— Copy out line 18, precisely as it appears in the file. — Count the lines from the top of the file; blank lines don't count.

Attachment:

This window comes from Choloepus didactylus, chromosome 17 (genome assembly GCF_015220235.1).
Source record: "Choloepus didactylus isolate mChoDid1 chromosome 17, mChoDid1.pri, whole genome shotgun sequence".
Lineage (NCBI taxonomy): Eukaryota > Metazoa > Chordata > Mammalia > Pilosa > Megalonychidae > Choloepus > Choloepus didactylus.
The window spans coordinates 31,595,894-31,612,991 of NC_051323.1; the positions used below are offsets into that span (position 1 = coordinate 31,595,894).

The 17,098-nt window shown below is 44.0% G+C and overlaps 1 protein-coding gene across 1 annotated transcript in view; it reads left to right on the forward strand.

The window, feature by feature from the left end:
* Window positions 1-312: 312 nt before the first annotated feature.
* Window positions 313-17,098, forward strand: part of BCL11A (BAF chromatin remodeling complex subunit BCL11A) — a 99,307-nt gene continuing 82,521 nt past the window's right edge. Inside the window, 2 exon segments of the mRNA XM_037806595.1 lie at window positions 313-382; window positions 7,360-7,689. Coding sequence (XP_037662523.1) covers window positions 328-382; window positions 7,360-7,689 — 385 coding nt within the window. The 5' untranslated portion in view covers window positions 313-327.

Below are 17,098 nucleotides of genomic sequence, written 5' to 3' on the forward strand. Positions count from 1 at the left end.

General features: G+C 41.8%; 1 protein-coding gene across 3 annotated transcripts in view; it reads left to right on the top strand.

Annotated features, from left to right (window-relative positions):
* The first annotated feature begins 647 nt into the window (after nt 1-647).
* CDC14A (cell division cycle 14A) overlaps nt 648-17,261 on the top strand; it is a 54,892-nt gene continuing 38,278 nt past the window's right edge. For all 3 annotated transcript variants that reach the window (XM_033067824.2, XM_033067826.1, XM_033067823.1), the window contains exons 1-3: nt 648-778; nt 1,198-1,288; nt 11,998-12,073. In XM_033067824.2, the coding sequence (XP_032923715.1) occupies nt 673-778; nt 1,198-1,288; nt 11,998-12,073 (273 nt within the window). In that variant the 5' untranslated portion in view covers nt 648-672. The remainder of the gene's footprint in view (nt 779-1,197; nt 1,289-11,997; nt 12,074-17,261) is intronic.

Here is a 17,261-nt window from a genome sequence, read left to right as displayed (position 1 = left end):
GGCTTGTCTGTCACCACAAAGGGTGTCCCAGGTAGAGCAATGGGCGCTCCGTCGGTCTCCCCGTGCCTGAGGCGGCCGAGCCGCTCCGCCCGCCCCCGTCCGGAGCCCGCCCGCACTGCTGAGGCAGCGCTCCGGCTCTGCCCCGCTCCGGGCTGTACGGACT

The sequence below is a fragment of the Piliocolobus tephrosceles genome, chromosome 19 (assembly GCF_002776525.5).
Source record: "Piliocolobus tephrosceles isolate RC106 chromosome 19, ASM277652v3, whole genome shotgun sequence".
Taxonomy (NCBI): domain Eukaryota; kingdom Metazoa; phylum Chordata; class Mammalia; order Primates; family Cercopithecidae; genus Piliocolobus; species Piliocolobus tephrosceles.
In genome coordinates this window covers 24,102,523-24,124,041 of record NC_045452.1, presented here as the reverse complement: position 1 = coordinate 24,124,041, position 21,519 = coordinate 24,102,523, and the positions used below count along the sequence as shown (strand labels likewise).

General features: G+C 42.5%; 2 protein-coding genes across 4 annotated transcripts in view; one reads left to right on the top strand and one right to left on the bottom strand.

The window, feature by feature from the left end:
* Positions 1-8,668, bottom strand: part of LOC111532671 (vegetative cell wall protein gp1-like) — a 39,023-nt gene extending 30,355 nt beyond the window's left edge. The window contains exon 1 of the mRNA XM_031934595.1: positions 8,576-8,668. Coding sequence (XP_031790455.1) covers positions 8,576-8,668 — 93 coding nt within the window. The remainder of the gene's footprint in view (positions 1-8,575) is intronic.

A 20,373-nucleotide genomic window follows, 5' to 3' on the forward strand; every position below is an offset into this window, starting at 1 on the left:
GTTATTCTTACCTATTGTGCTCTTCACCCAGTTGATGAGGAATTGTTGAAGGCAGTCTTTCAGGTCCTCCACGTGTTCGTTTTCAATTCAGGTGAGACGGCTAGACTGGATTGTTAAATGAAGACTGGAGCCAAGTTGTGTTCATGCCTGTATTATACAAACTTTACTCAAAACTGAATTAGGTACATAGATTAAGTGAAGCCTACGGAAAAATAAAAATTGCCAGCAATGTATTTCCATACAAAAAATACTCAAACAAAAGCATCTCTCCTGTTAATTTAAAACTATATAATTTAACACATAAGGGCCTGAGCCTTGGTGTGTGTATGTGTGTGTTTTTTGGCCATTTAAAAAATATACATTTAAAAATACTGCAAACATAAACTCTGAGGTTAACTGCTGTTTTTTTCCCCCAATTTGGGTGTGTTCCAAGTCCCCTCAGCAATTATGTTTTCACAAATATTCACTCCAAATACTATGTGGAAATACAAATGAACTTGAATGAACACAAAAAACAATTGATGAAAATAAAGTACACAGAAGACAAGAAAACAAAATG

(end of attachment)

Taxonomy (NCBI): domain Eukaryota; kingdom Metazoa; phylum Chordata; class Mammalia; order Primates; family Cercopithecidae; genus Piliocolobus; species Piliocolobus tephrosceles.